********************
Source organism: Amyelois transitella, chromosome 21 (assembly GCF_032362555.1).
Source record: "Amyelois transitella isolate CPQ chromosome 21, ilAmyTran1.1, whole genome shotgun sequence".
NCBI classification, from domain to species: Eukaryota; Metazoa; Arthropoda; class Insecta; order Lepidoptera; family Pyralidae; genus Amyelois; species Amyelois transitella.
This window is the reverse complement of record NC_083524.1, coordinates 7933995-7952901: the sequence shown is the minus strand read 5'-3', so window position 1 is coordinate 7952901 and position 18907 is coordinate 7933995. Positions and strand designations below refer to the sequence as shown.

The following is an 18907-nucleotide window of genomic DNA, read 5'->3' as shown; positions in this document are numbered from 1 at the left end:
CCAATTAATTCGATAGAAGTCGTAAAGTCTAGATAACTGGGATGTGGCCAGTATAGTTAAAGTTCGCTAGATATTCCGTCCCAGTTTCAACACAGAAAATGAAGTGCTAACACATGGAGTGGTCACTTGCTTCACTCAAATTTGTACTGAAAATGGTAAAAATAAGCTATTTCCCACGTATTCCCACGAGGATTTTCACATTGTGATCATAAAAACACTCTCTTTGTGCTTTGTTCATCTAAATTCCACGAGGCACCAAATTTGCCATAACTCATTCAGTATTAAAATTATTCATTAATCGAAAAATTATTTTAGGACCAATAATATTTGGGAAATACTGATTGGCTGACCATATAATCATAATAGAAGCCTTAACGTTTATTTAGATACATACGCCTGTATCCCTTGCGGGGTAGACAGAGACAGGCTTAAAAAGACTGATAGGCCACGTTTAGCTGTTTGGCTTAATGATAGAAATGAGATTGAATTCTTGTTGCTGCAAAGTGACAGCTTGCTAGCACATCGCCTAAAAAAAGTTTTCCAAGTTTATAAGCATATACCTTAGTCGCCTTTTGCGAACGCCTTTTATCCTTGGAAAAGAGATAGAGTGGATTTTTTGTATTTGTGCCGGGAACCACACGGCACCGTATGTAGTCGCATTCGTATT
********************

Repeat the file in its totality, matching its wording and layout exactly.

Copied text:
Source organism: Amyelois transitella, chromosome 21 (assembly GCF_032362555.1).
Source record: "Amyelois transitella isolate CPQ chromosome 21, ilAmyTran1.1, whole genome shotgun sequence".
NCBI classification, from domain to species: Eukaryota; Metazoa; Arthropoda; class Insecta; order Lepidoptera; family Pyralidae; genus Amyelois; species Amyelois transitella.
This window is the reverse complement of record NC_083524.1, coordinates 7933995-7952901: the sequence shown is the minus strand read 5'-3', so window position 1 is coordinate 7952901 and position 18907 is coordinate 7933995. Positions and strand designations below refer to the sequence as shown.

The following is an 18907-nucleotide window of genomic DNA, read 5'->3' as shown; positions in this document are numbered from 1 at the left end:
CCAATTAATTCGATAGAAGTCGTAAAGTCTAGATAACTGGGATGTGGCCAGTATAGTTAAAGTTCGCTAGATATTCCGTCCCAGTTTCAACACAGAAAATGAAGTGCTAACACATGGAGTGGTCACTTGCTTCACTCAAATTTGTACTGAAAATGGTAAAAATAAGCTATTTCCCACGTATTCCCACGAGGATTTTCACATTGTGATCATAAAAACACTCTCTTTGTGCTTTGTTCATCTAAATTCCACGAGGCACCAAATTTGCCATAACTCATTCAGTATTAAAATTATTCATTAATCGAAAAATTATTTTAGGACCAATAATATTTGGGAAATACTGATTGGCTGACCATATAATCATAATAGAAGCCTTAACGTTTATTTAGATACATACGCCTGTATCCCTTGCGGGGTAGACAGAGACAGGCTTAAAAAGACTGATAGGCCACGTTTAGCTGTTTGGCTTAATGATAGAAATGAGATTGAATTCTTGTTGCTGCAAAGTGACAGCTTGCTAGCACATCGCCTAAAAAAAGTTTTCCAAGTTTATAAGCATATACCTTAGTCGCCTTTTGCGAACGCCTTTTATCCTTGGAAAAGAGATAGAGTGGATTTTTTGTATTTGTGCCGGGAACCACACGGCACCGTATGTAGTCGCATTCGTATT